Ok, thanks for your advice. I will wait on the local library to buy it sometime later. The only book I found of use so far is the 'All About High Frequency Trading' by Michael Durbin. But perhaps that too is not good enough??
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I've been very busy in the last month. I just want to talk about business-related issues instead of trading per se.
1. I've once complained that the better you are as a trader, the faster they promote you to a position that is distanced away from the trading. I've learned this has some basis as my firm has been growing recently - I haven't had time to spend on my favorite research and self-learning past-times. In short, my advice if you're going to take this (or any other endeavor) seriously as a business: make sure you're the best trader (or programmer, fund-raiser etc.) on your team before you become a manager, because you have no time to improve your own skills when you're leading a team.
2. If you do any kind of startup, chances are that you will make enemies with at least 1~3 of the good friends you've used to have that started out with you. I'm not a lawyer and don't take my word for legal advice, but it's always good to settle all the equity split and profit sharing issues at the very start. Many people feel that it will become easier to divide the slices later when the pizza gets bigger, but to be honest, it only gets exponentially harder with passing time. If you think your share from the start is going to be too small, and you can't accept this, then you shouldn't be doing it.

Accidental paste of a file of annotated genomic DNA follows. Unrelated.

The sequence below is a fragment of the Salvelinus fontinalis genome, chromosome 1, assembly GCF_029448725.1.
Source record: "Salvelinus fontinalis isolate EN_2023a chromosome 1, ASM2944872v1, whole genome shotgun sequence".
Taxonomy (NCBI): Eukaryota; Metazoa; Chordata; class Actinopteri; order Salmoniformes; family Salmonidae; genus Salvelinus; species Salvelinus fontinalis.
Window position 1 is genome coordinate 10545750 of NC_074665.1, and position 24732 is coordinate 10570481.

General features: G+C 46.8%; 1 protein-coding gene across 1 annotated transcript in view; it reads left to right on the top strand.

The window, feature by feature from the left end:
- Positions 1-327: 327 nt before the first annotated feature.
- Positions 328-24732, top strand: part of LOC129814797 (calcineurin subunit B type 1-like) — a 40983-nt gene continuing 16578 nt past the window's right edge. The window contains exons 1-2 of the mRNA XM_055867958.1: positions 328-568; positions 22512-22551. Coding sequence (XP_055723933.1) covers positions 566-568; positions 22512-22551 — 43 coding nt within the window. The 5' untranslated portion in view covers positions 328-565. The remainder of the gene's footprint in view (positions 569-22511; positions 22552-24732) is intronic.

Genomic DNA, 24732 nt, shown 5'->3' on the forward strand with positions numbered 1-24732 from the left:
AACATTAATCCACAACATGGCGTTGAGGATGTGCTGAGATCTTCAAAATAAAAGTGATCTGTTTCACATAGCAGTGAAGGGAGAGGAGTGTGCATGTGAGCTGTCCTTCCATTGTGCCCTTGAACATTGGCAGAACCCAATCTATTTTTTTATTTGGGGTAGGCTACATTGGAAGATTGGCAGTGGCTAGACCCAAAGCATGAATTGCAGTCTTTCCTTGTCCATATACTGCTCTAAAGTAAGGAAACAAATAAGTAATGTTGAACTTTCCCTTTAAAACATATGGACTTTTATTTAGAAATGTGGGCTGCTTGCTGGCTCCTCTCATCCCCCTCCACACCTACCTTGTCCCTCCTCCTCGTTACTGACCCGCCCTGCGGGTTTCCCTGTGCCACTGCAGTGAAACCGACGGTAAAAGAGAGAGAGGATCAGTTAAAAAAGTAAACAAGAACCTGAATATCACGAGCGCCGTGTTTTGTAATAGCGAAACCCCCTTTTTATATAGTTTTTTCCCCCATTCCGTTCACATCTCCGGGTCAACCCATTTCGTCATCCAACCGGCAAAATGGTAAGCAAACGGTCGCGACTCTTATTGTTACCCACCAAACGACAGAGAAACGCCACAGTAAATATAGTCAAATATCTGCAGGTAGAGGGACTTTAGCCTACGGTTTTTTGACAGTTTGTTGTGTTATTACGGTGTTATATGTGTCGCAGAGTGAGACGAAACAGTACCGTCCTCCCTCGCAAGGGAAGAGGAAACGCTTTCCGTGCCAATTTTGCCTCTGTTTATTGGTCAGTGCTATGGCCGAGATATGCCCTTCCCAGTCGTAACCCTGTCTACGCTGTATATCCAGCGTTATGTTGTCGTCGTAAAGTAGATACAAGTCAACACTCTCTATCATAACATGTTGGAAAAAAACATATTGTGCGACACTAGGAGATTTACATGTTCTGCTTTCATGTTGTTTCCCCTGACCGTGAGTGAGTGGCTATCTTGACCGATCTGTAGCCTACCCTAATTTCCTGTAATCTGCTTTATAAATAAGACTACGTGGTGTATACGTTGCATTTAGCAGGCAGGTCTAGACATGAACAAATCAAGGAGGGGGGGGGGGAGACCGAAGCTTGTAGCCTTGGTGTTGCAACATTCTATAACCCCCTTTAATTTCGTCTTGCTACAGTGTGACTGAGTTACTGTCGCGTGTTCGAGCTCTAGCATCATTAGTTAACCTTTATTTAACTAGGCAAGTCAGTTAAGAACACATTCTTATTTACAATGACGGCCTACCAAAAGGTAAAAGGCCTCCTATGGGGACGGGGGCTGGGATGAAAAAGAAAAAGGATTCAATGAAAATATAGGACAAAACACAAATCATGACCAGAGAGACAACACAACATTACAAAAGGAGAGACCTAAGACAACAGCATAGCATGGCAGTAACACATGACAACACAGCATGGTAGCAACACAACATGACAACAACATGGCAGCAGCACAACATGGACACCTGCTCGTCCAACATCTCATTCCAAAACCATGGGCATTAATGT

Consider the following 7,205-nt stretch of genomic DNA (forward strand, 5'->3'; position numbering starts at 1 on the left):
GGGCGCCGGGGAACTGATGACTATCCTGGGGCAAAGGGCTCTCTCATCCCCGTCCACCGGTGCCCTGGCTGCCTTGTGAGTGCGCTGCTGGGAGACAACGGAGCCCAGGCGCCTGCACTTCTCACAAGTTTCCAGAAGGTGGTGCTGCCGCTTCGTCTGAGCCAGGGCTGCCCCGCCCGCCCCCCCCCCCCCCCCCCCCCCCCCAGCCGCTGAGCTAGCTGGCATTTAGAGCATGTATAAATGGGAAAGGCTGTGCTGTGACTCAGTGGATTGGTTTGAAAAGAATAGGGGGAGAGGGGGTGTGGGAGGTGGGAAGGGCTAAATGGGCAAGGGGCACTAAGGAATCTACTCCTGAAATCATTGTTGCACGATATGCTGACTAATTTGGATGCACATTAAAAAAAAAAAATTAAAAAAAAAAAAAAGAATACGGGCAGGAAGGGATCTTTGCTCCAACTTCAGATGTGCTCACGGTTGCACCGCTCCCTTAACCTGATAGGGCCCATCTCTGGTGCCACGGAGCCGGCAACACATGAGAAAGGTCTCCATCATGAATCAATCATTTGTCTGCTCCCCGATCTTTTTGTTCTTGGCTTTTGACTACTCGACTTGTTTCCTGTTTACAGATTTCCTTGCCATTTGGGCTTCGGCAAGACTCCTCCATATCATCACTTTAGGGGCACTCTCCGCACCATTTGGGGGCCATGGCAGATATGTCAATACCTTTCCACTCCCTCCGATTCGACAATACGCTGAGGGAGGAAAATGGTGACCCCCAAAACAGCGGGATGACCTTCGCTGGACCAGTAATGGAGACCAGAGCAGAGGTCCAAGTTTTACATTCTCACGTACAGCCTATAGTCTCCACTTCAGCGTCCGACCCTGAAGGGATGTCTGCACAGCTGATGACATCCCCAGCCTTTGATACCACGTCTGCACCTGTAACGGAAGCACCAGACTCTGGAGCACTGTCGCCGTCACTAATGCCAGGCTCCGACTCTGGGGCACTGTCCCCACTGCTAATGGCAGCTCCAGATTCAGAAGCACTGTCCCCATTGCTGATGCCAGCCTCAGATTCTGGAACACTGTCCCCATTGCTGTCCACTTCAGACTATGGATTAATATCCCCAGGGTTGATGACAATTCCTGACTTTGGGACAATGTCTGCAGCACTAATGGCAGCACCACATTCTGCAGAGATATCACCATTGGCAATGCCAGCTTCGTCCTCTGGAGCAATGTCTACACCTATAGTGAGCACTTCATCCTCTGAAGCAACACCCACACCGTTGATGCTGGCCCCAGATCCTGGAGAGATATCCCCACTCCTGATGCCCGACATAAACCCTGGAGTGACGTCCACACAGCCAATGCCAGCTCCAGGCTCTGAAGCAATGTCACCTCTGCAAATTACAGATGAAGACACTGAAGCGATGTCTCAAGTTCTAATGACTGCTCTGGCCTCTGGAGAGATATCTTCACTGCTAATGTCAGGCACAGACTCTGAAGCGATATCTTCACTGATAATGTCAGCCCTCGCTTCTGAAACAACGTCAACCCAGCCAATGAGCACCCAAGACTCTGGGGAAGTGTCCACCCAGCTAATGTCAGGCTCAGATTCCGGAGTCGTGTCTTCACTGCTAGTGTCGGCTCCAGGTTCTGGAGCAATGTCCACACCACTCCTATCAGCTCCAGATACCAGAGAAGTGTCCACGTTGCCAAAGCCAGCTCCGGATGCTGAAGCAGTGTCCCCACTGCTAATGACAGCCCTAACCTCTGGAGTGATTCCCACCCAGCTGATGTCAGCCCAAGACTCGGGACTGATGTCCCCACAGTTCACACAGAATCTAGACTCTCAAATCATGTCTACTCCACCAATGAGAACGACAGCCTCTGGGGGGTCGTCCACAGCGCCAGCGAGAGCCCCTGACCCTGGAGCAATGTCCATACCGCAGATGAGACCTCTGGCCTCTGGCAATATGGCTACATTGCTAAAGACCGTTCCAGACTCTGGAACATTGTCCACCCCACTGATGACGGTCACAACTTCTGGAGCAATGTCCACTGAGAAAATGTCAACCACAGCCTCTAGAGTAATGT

3. In continuation to the above, I remember a story about Lewis Ranieri at Salomon Brothers. Everyone had expected him to become the next CEO, and he was on great terms with the incumbent CEO. One day he was called in to the lawyer's office by his boss. Whenever they had a meeting that could turn personal, they would meet at the lawyer's office. I think this is a really great idea... having met plenty of (the best) lawyers, it seems they're very good at turning you against anyone who isn't there at the meeting! To speak a good word for them, it's true that their conservative ways of dealing with people is also the least risky. Ranieri was fired at that meeting, and his closely-knit circle of Salomon traders didn't get to protest.
4. There are many, many ways to raise money if you know how to trade at an institutional-quality level. e.g. Collective2 is not one of them. This is just to let people know that (1) if you want to be a trader that deals with OPM, build a track record, (2) don't buy "trading systems" or "signals" because you'd think these people would have better means to raise capital if they were legitimate. Also, hiring someone for his connections and fund-raising ability is not a good idea because of this (besides how it could be illegal if you're not doing it right).
Good luck guys.
Last edited by artemiso; July 16th, 2013 at 07:10 PM.
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Regarding hedge funds, and advice for those who aspire to manage OPM... what is the best way to build an institutional-quality track record? For example, how would an interactive brokers paper-trading account be received? Any other advice on basic requirements such as track record length, performance metrics, etc.?
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I`d ask if volume analysis still has merit and is used for developing HFT,Mid/Short/Long - term strategies,or it`s diminished or become obsolete over time?Many HF managers i`ve spoken to,suggest using it,many do,as a matter of fact,but as i see their results are mediocre,at best.